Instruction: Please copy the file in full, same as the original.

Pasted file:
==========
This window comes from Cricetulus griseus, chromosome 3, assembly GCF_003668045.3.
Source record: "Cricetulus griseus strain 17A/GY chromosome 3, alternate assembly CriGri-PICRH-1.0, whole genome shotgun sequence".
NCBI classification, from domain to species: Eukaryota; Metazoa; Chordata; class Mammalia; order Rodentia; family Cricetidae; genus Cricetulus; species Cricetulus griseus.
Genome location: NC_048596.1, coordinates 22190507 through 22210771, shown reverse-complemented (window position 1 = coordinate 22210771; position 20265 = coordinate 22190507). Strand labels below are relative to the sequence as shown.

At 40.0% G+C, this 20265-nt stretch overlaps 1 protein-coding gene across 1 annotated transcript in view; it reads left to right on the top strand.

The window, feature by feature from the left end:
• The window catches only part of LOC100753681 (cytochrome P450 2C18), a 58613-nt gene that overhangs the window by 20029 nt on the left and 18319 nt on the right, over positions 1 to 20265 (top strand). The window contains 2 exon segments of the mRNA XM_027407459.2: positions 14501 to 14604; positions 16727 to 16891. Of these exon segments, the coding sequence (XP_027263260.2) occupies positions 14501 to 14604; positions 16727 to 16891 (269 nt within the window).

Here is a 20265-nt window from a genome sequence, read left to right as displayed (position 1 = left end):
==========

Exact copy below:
This window comes from Cricetulus griseus, chromosome 3, assembly GCF_003668045.3.
Source record: "Cricetulus griseus strain 17A/GY chromosome 3, alternate assembly CriGri-PICRH-1.0, whole genome shotgun sequence".
NCBI classification, from domain to species: Eukaryota; Metazoa; Chordata; class Mammalia; order Rodentia; family Cricetidae; genus Cricetulus; species Cricetulus griseus.
Genome location: NC_048596.1, coordinates 22190507 through 22210771, shown reverse-complemented (window position 1 = coordinate 22210771; position 20265 = coordinate 22190507). Strand labels below are relative to the sequence as shown.

At 40.0% G+C, this 20265-nt stretch overlaps 1 protein-coding gene across 1 annotated transcript in view; it reads left to right on the top strand.

The window, feature by feature from the left end:
• The window catches only part of LOC100753681 (cytochrome P450 2C18), a 58613-nt gene that overhangs the window by 20029 nt on the left and 18319 nt on the right, over positions 1 to 20265 (top strand). The window contains 2 exon segments of the mRNA XM_027407459.2: positions 14501 to 14604; positions 16727 to 16891. Of these exon segments, the coding sequence (XP_027263260.2) occupies positions 14501 to 14604; positions 16727 to 16891 (269 nt within the window).

Here is a 20265-nt window from a genome sequence, read left to right as displayed (position 1 = left end):